In a report issued this week, the GAO said federal agencies have been slow in implementing several requirements of the 2009 Federal Ocean Acidification Research and Monitoring Act, including outlining the budget requirements for implementing the research and monitoring plan. Continue reading
Filed under: climate and weather, global warming, ocean acidification | Tagged: Environment, global warming, greenhouse gases, ocean acidification, oceans | Leave a comment »
Posted on September 17, 2014 by Bob Berwyn
Coral growth is slowing dramatically along parts of the Great Barrier Reef. Photo courtesy NOAA.
Will the world’s coral reefs simply dissolve as oceans become more acidic?
FRISCO — Scientists monitoring the Great Barrier Reef said they’ve tracked a “perilous” 40 percent slowdown in coral growth rates since the 1970s.
The trend may be linked with increasing ocean acidification, according to the new study led by researchers with the Carnegie Institution for Science.
The researchers compared current measurements of the growth rate of a section of Australia’s Great Barrier Reef with similar measurements taken more than 30 years ago. Continue reading
Filed under: biodiversity, climate and weather, coral reefs, Environment, global warming, ocean acidification | Tagged: carbon dioxide, climate change, CO2, coral reefs, greenhouse gases, ocean acidification | 1 Comment »
Posted on August 1, 2014 by Bob Berwyn
Important crab fisheries to suffer as oceans turn warm and acidiic
Crabs are among the many commercially important species that will struggle as oceans grow warmer and more acidic. bberwyn photo.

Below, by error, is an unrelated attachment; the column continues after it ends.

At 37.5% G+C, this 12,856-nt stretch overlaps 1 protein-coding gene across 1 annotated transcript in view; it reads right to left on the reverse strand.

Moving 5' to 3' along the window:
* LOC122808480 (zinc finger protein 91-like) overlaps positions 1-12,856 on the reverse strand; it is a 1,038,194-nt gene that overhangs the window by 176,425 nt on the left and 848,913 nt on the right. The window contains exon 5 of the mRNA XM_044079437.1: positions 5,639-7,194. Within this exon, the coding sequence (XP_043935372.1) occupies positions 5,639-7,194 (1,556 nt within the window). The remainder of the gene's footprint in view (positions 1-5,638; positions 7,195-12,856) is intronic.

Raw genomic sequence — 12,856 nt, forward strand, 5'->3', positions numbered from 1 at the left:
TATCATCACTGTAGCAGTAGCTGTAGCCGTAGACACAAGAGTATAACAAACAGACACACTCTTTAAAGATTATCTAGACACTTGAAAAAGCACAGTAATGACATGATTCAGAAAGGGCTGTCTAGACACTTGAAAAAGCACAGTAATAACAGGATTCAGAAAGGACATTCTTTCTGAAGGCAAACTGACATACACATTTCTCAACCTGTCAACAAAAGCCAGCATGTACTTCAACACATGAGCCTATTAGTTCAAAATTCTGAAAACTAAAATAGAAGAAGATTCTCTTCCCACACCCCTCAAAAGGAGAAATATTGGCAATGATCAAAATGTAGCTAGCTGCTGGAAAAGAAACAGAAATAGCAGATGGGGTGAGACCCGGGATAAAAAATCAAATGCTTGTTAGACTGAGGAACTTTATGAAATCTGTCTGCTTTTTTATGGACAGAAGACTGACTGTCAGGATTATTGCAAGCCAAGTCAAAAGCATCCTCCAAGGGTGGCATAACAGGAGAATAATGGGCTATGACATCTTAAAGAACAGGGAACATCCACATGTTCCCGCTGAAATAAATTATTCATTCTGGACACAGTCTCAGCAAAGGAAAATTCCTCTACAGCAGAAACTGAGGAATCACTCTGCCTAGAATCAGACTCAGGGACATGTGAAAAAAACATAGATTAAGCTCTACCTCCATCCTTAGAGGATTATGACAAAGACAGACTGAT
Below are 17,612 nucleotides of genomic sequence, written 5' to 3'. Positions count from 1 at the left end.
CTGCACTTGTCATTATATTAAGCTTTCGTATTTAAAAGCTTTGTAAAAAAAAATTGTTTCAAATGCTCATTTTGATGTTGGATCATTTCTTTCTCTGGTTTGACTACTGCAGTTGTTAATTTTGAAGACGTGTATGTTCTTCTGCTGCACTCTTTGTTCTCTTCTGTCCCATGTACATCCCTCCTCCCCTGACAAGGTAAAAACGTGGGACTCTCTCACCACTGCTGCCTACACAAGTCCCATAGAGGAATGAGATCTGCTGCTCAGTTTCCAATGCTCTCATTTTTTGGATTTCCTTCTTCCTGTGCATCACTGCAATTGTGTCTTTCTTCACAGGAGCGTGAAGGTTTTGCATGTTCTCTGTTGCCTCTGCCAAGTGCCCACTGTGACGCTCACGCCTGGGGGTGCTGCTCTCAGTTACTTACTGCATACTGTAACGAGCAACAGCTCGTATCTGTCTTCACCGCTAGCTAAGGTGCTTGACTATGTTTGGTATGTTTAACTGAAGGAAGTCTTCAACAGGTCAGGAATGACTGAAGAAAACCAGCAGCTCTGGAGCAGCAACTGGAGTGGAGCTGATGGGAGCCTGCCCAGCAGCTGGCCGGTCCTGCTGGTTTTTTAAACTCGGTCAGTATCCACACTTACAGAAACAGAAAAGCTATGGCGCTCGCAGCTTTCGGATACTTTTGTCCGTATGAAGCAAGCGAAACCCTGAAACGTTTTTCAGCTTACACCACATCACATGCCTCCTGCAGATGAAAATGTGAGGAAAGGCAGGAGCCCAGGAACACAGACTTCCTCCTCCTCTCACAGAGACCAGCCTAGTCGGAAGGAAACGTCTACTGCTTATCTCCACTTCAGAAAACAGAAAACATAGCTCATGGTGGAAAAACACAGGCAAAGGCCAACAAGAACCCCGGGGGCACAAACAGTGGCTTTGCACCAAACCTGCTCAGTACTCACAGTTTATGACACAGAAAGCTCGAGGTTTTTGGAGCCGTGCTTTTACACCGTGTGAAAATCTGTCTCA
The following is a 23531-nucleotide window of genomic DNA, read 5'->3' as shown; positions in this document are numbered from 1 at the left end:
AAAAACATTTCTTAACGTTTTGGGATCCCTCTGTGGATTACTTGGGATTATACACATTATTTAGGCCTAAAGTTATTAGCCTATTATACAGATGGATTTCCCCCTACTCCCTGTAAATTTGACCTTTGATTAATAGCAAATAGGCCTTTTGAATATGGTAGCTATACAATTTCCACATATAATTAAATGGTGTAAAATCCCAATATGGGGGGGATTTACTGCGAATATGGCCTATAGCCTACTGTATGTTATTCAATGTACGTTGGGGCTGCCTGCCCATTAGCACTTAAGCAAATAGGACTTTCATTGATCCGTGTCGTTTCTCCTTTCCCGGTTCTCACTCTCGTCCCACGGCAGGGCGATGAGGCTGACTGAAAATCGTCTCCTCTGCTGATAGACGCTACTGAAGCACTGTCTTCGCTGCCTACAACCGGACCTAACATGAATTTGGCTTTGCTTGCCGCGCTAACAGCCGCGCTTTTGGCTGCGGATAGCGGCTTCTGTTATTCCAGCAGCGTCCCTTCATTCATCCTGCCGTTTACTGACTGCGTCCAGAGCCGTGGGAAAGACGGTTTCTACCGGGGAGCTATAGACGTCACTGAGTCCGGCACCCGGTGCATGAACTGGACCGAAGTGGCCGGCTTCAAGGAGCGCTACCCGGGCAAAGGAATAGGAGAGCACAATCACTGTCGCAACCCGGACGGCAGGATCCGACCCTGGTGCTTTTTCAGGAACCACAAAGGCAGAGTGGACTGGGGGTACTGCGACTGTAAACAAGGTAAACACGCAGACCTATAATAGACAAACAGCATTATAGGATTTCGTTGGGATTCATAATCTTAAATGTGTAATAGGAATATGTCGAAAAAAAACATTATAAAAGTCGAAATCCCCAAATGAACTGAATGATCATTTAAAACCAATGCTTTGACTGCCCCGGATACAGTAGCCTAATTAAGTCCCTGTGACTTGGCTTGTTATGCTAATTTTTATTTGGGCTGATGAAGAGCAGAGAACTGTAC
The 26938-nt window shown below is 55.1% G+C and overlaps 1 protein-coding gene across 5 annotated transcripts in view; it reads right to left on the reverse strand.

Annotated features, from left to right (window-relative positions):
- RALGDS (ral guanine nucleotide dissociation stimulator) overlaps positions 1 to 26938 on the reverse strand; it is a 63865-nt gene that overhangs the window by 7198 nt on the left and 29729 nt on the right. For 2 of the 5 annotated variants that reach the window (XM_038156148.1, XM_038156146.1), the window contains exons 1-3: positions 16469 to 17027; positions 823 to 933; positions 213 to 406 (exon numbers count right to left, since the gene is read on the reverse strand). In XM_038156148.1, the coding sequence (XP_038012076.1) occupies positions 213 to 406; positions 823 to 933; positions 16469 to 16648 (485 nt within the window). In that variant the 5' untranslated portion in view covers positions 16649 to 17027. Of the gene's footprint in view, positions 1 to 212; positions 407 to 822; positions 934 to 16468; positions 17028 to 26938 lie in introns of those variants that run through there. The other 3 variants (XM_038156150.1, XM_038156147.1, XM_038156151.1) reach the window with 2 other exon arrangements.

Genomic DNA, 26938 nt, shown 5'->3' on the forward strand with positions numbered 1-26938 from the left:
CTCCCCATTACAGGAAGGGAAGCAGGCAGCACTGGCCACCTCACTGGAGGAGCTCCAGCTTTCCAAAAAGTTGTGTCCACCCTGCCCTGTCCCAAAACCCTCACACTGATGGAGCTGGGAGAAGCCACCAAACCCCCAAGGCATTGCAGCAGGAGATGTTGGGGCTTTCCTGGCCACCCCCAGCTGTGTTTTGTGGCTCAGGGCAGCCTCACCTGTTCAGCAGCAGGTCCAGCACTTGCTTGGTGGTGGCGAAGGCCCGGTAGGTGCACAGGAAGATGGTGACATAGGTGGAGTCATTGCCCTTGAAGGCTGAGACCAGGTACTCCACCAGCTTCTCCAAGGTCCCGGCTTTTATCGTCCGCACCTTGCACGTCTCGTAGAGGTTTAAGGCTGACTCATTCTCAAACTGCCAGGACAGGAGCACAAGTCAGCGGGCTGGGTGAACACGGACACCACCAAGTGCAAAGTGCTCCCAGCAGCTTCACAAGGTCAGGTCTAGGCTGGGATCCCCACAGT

FRISCO —Alaska’s economically important crab fishery and other coastal and ocean resources face significant global warming threats, according to a new study led by scientists with the National Oceanic and Atmospheric Administration. The research findings, to be published online in the journal Progress in Oceanography, show that many of Alaska’s nutritionally and economically valuable marine fisheries are located in waters that are already experiencing ocean acidification.
Communities in southeast and southwest Alaska face the highest risk from ocean acidification because they rely heavily on fisheries that are expected to be most affected by ocean acidification. Some of those Native American communities are also more vulnerable to economic risks because of lower average incomes and fewer employment opportunities, NOAA said in a press release. Continue reading
Filed under: climate and weather, global warming, ocean acidification | Tagged: Alaska, crab fishing, Environment, global warming, ocean acidification | 1 Comment »
Posted on June 13, 2014 by Bob Berwyn
‘We all need to act and there is no time to lose’
The Ionian Sea near Ksamil, Albania. bberwyn photo.
FRISCO — There’s no reason to believe that any of the world’s oceans will be spared the effects of global warming and ocean acidification, including the Mediterranean Sea, where rapid changes threaten numerous species and entire ecosystems, according to a new report from a team of European researchers.
“We knew next to nothing about the combined effects of warming and acidification in the Mediterranean until this study, now we know that they are a serious double threat to our marine ecosystems,” said project coordinator Patrizia Ziveri, from Institute of Environmental Science and Technology at the Universitat Autonoma de Barcelona. Continue reading
Filed under: climate and weather, global warming, ocean acidification | Tagged: climate change, global warming, Mediterranean Sea, ocean acidification | Leave a comment »